VEN 127: A New Course in Post-Fermentation Processing

students tasting wine
David Block

This past spring quarter we offered a new course that we hope will one day be a regular part of the curriculum.  In this course, students took wine made in the fall and finished it through packaging in our Teaching and Research Winery.  We have always taught VEN 124, Wine Production, which allows our students to gain valuable hands-on experience in the winery (see May 2018 Newsletter), but this is the first time that we have been able to offer students the hands-on experience of blending, fining, aging, filtering, and packaging their own wines to supplement what they learn in their Wine Technology and Winery Systems (VEN 135) class.  The class was taught by our winemaker, Chik Brenneman, and Chair David Block.  12 students acted as our guinea pigs for the first offering of this course.

The course started by splitting the students into two teams.  Each team was tasked with completing three products: a red wine, a white wine, and a third wine of their choice from base wines that we had identified for the class. The teams performed a complete chemical analysis of the 25 base wines in the winery lab.  Next, we invited two industry consultants to work with the students, particularly on blending.  Kristen Barnheisel (J Lohr Vineyards & Wines) and Daniel Baron (Baron Consulting) kindly volunteered to be our inaugural consultants.  Kristen and Daniel sat down with their groups and tasted through all of the base wines to decide on blends for their three products.  Four hours later (!) the groups had their blends figured out and an idea of the processing they needed to do.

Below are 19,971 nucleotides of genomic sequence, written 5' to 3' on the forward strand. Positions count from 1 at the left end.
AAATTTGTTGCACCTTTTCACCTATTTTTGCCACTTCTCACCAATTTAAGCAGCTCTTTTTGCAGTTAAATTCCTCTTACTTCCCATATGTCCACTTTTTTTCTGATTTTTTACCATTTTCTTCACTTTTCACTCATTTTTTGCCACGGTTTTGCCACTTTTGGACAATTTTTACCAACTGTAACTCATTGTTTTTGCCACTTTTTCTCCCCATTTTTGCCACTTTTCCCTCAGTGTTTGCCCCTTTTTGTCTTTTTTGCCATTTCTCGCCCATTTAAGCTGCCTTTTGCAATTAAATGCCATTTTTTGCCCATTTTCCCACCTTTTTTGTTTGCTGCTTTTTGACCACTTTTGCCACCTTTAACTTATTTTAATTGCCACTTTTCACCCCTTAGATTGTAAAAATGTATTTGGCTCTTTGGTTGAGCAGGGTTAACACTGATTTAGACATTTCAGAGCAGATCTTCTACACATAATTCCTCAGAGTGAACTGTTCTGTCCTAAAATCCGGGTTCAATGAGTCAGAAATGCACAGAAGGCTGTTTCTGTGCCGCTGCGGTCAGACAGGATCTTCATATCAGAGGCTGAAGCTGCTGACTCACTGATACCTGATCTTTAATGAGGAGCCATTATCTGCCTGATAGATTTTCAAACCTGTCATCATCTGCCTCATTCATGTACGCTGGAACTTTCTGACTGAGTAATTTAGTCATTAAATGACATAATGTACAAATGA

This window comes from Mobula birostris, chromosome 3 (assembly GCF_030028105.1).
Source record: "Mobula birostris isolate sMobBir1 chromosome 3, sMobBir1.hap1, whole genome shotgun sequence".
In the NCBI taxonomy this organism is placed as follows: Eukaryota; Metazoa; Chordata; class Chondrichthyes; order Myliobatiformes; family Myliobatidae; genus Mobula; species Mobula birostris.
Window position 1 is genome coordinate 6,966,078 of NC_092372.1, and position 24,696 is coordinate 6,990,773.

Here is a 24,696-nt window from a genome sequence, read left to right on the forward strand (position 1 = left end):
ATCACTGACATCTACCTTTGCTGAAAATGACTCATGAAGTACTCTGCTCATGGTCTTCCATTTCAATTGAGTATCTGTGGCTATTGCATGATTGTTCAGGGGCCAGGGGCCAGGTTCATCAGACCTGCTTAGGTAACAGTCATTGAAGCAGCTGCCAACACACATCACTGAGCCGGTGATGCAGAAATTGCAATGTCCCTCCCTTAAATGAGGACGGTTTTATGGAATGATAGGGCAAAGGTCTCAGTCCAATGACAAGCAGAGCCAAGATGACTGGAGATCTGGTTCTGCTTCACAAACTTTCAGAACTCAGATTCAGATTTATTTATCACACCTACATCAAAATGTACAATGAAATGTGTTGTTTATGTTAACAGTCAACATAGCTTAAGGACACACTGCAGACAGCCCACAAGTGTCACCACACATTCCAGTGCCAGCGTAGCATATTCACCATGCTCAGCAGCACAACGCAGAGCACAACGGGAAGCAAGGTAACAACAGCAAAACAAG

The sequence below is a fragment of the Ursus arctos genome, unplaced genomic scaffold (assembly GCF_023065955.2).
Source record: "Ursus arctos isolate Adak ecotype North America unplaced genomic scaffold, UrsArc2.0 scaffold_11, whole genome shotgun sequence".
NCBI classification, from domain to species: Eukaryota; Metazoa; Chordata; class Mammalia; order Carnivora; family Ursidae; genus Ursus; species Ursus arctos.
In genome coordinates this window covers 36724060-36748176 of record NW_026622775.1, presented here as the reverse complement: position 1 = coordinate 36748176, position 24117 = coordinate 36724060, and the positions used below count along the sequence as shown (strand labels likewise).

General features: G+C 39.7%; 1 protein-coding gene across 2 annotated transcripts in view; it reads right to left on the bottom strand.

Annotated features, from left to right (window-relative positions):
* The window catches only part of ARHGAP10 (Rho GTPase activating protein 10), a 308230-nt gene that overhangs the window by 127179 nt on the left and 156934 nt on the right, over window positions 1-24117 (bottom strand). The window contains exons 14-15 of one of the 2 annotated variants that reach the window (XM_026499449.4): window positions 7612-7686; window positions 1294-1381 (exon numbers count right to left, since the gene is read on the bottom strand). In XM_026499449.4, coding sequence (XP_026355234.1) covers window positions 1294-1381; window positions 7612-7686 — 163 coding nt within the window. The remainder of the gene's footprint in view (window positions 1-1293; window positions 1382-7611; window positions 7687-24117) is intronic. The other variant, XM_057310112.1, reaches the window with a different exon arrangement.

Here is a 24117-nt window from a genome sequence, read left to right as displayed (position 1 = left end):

The next few weeks were filled with blending, fining, oak trials and treatments, filtering and stabilizing, and designing packaging for each of their products. 

G3, Tricor Braun, and Cork Supply kindly donated all packaging materials and services and at the end of the quarter, all of the wines from the two groups were bottled.  On bottling day, though, almost everything that could go wrong did actually go wrong.  It was somewhat frustrating, but an excellent learning experience, and we were able to use some of the down time that day to allow students to ask lots of questions about bottling and packaging of experts from G3.

During the final exam period, we set up a final tasting of the finished wines.  About 30 faculty, students, and friends (including our two consultants) joined us in the Silverado Theater for this formal tasting.  Students presented ideas for their wines and led the tasting of the wines.  They did an excellent job of presenting their wines and all of the wines were quite good. 

Feedback on the course was excellent and the students felt strongly that VEN 127 should become a regular part of our V&E curriculum.  Drop us a line if you’d like to be an industry consultant for this class in future years!